Saturday, November 29, 2014

Book Review: The Tartarus Incident

Book Review: 'The Tartarus Incident' by William Greenleaf

3 / 5 Stars

He tugged on a shoulder, and the body flopped toward him....and he saw raw flesh, shards of white bone, empty eye sockets oozing gray stuff held to together by white, stringy filaments.

He fell back, vomited, and came up gasping for air. 

Then he heard the creature mewling its way down the corridor like some monstrous cat. He grabbed for his sizzler, and realized he no longer had it. Then he was running. Something up ahead - the end of the corridor. He pounded toward it, the sounds of the creature coming up close behind him.

This excerpt from 'The Tartarus Incident' (202 pp., Ace Books, May, 1983, cover artwork by James Gurney) certainly has some grisly excitement to it. Could 'Tartarus' be that rare thing: a sci-fi horror novel that really delivers the creeps and cold chills ?

Unfortunately, while 'Tartarus' comes close on occasion, overall, it misses the mark.

The plot is straightforward: the shuttlecraft Jack-A-Dandy, with a crew of four, is assigned to travel to the wintry planet Sierra, there to audit the colony outposts's finances. 

However, when the shuttle emerges from its hyperspace 'jump', its crew is bewildered to find themselves on a desert planet, where the air is breathable, but a roasting 125 degrees Farenheit, and the shuttle is pelted by sandstorms.

The Jack-A-Dandy is able to get off one garbled distress call before their comm link goes out, stranding the shuttle, with a broken navigational system, on an uncharted world .

The novel provides two alternating narratives. One deals with the efforts of the Space Command to discover where the shuttle went, and how to retrieve it. Author Greenleaf here focuses on the incompetency of bureaucrats, contrasting their ineptitude with increasingly dire straits of the shuttle crew.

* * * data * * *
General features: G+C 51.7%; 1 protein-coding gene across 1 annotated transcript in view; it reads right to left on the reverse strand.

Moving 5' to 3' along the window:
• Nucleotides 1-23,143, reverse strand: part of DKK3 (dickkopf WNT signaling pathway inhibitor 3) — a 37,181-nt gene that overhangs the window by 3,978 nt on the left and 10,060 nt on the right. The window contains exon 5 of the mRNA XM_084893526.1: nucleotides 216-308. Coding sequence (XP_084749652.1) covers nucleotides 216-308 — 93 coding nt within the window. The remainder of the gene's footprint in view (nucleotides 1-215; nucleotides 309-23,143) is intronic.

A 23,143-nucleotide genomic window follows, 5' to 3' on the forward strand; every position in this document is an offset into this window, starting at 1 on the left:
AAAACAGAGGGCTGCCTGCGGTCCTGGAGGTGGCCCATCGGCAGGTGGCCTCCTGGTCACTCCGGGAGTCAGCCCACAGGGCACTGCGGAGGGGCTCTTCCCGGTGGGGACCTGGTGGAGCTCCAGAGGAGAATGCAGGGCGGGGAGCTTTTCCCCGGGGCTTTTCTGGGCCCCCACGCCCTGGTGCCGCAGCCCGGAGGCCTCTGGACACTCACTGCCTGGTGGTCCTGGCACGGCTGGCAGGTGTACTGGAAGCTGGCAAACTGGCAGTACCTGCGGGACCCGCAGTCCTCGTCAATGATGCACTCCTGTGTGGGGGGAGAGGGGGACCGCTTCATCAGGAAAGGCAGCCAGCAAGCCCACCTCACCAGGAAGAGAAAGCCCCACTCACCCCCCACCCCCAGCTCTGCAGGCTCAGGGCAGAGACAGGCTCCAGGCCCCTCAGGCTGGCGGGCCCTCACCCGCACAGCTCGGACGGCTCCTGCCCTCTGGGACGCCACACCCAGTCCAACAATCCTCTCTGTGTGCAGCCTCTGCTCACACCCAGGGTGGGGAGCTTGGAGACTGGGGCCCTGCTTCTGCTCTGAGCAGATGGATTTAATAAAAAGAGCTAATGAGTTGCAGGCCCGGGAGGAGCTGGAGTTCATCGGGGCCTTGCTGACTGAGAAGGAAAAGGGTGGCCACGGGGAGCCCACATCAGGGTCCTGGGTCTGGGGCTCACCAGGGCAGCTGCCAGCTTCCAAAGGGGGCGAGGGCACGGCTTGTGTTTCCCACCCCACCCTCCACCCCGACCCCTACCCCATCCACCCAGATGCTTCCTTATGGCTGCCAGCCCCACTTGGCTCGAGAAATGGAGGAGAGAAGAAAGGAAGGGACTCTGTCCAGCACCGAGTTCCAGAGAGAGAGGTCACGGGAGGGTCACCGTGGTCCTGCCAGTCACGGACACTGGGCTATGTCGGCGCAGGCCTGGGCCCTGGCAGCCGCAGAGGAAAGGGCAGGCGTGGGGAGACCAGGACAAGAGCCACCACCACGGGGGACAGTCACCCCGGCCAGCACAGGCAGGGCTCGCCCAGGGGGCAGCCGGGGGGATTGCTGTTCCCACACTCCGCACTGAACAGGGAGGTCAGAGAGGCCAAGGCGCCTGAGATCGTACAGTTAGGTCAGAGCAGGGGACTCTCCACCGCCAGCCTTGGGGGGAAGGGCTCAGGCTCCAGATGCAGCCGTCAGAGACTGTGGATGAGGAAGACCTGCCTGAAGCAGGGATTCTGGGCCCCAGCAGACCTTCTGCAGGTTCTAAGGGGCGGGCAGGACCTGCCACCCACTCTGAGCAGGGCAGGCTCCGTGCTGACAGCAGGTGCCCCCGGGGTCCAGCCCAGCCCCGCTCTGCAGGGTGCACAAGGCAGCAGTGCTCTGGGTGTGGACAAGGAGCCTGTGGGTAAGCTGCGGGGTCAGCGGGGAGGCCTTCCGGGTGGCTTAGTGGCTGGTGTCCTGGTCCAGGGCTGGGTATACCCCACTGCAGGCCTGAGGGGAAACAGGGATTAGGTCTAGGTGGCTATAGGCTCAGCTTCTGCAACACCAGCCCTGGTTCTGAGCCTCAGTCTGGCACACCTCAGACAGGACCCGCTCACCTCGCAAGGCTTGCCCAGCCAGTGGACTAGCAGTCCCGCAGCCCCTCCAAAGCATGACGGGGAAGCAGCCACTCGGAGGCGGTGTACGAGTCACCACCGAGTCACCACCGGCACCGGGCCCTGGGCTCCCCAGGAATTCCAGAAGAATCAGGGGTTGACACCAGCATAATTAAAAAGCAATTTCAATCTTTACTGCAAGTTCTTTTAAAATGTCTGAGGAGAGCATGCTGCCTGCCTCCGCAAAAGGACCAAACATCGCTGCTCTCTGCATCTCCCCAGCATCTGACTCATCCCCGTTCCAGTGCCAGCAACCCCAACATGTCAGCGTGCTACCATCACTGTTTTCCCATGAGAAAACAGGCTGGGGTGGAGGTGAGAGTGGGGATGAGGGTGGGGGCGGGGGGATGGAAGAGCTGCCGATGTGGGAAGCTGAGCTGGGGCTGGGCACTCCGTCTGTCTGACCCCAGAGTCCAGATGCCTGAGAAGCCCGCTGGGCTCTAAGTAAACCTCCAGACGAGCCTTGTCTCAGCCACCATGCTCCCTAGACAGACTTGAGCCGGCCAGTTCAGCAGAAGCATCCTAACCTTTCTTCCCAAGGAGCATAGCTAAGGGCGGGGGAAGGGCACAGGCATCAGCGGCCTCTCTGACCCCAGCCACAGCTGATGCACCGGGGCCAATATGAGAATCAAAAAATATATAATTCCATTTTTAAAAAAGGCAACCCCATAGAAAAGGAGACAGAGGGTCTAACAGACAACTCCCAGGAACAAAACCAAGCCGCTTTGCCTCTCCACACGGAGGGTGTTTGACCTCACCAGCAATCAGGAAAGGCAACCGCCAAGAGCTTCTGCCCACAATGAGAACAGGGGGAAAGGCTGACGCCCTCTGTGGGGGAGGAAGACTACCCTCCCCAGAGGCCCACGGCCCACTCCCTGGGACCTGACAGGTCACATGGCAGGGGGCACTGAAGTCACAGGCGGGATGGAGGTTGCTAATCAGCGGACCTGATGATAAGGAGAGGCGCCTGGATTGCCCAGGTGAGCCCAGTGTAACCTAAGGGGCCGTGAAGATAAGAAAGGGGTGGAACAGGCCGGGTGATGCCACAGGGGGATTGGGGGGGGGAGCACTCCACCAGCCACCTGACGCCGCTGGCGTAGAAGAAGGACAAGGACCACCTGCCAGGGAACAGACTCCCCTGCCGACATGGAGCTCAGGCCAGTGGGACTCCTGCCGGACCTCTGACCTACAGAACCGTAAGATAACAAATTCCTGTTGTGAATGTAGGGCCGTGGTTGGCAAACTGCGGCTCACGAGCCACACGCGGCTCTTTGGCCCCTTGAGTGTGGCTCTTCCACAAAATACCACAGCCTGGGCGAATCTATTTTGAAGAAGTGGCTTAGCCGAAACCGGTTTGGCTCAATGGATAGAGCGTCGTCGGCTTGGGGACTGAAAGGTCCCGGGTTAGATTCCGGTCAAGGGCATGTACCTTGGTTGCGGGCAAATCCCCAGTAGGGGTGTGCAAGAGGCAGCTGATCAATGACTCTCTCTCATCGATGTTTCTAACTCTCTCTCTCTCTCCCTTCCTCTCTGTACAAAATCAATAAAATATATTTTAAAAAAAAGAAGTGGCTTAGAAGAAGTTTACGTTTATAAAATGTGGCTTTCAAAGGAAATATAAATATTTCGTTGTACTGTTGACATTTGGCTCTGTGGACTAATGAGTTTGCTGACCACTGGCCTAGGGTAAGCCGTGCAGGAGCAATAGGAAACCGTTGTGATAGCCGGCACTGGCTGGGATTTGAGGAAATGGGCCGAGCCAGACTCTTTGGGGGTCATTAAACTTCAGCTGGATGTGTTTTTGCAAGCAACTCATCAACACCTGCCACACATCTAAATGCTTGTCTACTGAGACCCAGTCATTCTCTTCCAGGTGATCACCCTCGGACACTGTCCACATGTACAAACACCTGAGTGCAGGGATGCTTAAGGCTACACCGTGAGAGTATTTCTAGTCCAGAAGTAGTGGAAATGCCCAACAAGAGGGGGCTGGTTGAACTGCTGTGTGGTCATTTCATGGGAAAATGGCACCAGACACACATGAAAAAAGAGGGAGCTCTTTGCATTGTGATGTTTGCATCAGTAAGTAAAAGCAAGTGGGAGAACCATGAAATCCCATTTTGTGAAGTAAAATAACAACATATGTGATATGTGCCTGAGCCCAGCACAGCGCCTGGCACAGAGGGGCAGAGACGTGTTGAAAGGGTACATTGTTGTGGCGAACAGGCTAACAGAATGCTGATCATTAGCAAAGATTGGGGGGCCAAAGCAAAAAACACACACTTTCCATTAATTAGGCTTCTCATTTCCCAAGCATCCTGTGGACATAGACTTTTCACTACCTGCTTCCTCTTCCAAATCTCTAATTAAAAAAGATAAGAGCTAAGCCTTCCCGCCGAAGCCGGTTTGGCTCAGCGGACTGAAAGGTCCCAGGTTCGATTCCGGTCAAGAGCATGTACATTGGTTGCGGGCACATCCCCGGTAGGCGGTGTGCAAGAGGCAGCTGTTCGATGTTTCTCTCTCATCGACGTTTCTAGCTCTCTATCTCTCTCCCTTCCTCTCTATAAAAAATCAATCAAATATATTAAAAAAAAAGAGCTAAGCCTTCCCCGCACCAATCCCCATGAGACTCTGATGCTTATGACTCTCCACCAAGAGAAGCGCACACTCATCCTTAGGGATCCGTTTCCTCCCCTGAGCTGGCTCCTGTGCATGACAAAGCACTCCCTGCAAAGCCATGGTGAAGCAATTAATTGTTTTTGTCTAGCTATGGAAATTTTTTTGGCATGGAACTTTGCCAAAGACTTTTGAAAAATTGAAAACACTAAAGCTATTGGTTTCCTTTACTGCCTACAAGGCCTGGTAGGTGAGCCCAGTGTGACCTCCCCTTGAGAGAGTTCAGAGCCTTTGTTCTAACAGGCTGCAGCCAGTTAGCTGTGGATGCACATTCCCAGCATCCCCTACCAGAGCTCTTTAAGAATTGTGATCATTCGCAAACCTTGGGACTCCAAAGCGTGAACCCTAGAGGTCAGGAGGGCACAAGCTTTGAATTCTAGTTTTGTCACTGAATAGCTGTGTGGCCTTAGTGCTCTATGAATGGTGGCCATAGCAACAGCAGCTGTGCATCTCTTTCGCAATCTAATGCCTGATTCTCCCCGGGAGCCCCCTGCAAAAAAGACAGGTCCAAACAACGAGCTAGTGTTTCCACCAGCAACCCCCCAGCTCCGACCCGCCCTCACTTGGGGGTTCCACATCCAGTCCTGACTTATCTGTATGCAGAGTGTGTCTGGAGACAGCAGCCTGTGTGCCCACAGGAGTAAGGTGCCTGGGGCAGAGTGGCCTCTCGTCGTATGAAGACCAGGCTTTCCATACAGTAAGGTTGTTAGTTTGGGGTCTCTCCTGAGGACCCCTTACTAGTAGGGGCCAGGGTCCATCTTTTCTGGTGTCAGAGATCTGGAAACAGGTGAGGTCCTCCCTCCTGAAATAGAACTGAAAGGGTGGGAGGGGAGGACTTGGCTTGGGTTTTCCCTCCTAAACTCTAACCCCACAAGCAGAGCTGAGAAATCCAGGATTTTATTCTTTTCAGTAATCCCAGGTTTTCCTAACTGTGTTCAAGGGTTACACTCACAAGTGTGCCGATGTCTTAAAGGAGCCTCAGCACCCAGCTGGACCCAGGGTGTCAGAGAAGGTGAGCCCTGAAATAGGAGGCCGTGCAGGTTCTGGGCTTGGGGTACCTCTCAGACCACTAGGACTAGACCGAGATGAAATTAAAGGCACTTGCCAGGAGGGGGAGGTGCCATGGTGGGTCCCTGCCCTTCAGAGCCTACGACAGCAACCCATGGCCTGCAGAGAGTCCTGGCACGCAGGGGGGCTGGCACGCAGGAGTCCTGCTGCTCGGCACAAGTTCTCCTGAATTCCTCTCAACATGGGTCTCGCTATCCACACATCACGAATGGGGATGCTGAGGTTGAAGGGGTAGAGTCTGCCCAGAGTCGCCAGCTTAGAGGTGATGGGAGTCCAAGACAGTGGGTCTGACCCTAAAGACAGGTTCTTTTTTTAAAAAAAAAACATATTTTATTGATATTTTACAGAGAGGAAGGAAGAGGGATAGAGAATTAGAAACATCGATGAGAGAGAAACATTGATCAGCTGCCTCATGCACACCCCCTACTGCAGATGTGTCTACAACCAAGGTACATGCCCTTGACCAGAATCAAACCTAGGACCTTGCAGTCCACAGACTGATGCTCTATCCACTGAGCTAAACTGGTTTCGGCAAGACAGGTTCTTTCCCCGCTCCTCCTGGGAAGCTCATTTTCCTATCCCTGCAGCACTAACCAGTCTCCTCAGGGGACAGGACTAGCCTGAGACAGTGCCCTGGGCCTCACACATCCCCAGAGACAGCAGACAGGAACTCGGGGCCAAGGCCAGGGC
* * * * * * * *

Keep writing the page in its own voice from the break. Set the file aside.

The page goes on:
As the bureaucracy sluggishly moves to investigate the fate of the Jack-A-Dandy, the other narrative deals with the travails of the shuttle and its crew. Captain McElroy struggles to improvise a functioning nav system. But things take a turn for the worse when a crew member becomes deranged and runs off into the hills....where an ancient, long-abandoned city lies under the searing sun.

The remaining crewmembers of the Jack-A-Dandy have no choice but to set out to find their missing colleague. But, as they soon discover, not everything in the ruined city is dead and buried....... 

As a novel written in the early 80s, 'Tartarus' borrows to some extent from the blockbuster film Alien, and this is not surprising, nor necessarily a bad thing. But the main problem with 'Tartarus' is that, while its narrative does deliver some rewarding 'alien monster' action, it is often interrupted and diluted by lengthy passages in which the author explores the interior psychology of his crewmembers. 

As well, it doesn't help matters that the crew exhibit the same carelessness and stupidity as the lubricious teens who serve as victims in slasher movies. In fact, by the book's midpoint, I was rooting for the monsters to make quick work of the idiotic crew.......

I won't divulge the book's ending, except to say that it did pick up sufficient suspense to impart some necessary momentum to the narrative.

The verdict ? As a sci-fi horror novel, 'Tartarus' is comeptent, but not extraordinary. It's worth picking up if you happen to see it on the shelf, but I can't say it should be the object of a dedicated search.

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